7 Shocking Truths Why People Won’t Move to California

California often stands as an enticing destination for those seeking sunny weather, beautiful beaches, a diverse culture, and a vibrant economy. However, not everyone is eager to embrace the Golden State, and some are even departing permanently. Uncover seven compelling reasons behind this trend, shedding light on the drawbacks of residing in California.

1. The High Cost of Living

A primary deterrent for potential residents is California’s exorbitant cost of living. In 2019, the U.S. Bureau of Economic Analysis reported that California’s prices for goods and services exceeded the national average by 15.5%. Housing, the most significant expense, is notoriously expensive and in short supply. In March 2021, the median home value in California was $635,500, significantly higher than the U.S. median of $266,104. Additionally, the state boasts the nation’s highest state income tax rate, ranging from 1% to 13.3%, alongside substantial sales and gas taxes.

2. Overpopulation and Congestion

Another deterrent is the high population density, resulting in congestion. With an estimated 39.5 million residents in 2020, California is the most populous state in the U.S. This density contributes to issues like traffic jams, pollution, noise, and fierce competition for resources. The state’s infrastructure, ranked 49th in the U.S. in 2021 by U.S. News & World Report, is plagued by poor commute times, road quality, and public transit.

3. Vulnerability to Natural Disasters

The heightened risk of natural disasters, including earthquakes, wildfires, floods, droughts, and landslides, is a significant factor. California, located on the Pacific Ring of Fire, experiences frequent seismic activity. The state’s susceptibility to wildfires reached a devastating peak in 2020, with over 4.2 million acres burned. Additionally, water shortages and droughts impact agriculture, wildlife, and human health.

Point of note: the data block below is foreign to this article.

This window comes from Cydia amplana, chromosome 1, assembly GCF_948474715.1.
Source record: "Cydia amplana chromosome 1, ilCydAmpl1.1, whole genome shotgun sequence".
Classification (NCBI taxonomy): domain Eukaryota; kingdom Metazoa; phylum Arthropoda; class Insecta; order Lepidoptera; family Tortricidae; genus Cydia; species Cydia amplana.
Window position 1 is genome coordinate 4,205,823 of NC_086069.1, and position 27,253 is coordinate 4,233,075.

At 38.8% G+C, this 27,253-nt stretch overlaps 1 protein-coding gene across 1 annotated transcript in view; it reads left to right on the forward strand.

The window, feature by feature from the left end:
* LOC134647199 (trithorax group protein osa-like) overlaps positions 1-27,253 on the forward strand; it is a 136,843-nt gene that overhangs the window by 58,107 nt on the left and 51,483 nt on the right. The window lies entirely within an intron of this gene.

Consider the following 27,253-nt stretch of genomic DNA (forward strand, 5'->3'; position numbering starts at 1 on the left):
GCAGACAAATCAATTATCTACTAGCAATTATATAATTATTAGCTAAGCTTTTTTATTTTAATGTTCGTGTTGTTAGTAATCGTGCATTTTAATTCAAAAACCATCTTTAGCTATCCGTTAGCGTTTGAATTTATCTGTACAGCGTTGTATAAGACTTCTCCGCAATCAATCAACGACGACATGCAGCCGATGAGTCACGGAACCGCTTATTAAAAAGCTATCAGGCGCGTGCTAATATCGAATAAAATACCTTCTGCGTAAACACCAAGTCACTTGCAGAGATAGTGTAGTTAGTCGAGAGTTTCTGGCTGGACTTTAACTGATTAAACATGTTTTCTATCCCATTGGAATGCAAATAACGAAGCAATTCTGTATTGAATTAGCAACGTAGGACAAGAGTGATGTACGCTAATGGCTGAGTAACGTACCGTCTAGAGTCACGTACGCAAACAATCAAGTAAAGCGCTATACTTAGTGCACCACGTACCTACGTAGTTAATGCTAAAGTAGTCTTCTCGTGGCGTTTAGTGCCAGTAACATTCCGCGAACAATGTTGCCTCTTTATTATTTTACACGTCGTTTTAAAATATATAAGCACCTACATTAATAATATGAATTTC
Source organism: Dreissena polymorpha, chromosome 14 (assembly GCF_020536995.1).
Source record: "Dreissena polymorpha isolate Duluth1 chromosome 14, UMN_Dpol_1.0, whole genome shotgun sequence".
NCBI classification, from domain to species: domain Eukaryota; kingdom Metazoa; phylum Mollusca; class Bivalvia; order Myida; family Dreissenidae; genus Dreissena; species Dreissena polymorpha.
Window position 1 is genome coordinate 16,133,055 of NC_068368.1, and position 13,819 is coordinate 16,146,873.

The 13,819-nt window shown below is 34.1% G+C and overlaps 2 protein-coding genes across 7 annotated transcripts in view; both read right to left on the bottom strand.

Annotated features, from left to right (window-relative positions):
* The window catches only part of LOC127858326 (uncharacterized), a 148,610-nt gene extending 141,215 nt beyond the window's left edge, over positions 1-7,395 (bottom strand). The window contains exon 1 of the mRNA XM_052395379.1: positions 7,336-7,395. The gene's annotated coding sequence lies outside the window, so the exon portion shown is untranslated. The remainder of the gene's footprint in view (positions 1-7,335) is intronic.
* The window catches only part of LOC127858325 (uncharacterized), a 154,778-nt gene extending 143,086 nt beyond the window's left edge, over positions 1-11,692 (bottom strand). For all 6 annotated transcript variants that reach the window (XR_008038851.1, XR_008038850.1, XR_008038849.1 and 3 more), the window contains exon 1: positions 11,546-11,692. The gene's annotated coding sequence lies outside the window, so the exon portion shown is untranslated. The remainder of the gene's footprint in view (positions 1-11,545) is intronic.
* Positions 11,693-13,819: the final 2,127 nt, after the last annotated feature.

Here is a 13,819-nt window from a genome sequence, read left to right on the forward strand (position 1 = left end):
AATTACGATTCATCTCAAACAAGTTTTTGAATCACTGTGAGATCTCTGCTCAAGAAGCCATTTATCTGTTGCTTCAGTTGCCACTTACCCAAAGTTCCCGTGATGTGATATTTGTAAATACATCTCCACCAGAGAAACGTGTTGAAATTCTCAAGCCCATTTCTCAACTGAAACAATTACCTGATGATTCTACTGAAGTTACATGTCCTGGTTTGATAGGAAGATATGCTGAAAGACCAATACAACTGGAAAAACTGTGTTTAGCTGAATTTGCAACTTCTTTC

4. Political Polarization and Instability

California’s political polarization is a turn-off for potential residents. Despite its liberal reputation, the state grapples with significant political divisions, especially between urban and rural areas. This divide sparks conflicts over taxes, immigration, health care, gun control, and environmental regulation, with some proposing secession or splitting the state.

5. Social Inequality

Social inequality and injustice in California, despite its wealth and diversity, present another significant hurdle. The state grapples with high poverty rates and income gaps, with a supplemental poverty rate of 17.2%, the highest in the nation when factoring in the cost of living. Educational, health, and opportunity disparities persist among different racial and ethnic groups and between the affluent and less privileged.

6. Environmental Degradation

California’s environmental challenges, including air and water pollution, land degradation, habitat loss, and climate change, deter potential residents. The state hosts some of the most polluted cities in the U.S., and environmental degradation threatens its natural beauty and biodiversity.

7. Cultural Complexity

The rich cultural diversity that defines California can be a double-edged sword. While it makes the state dynamic, some individuals may struggle to adapt and integrate, facing discrimination or feeling overwhelmed. For those seeking a more homogeneous and stable environment, California’s cultural complexity may prove challenging.


In conclusion, California’s allure does not resonate with everyone due to its economic, social, political, environmental, and cultural complexities. While these aspects pose challenges and disadvantages, they can also be perceived as opportunities and advantages by those who appreciate the state’s unique attributes. Ultimately, the decision to move to or away from California hinges on individual preferences, goals, and circumstances.

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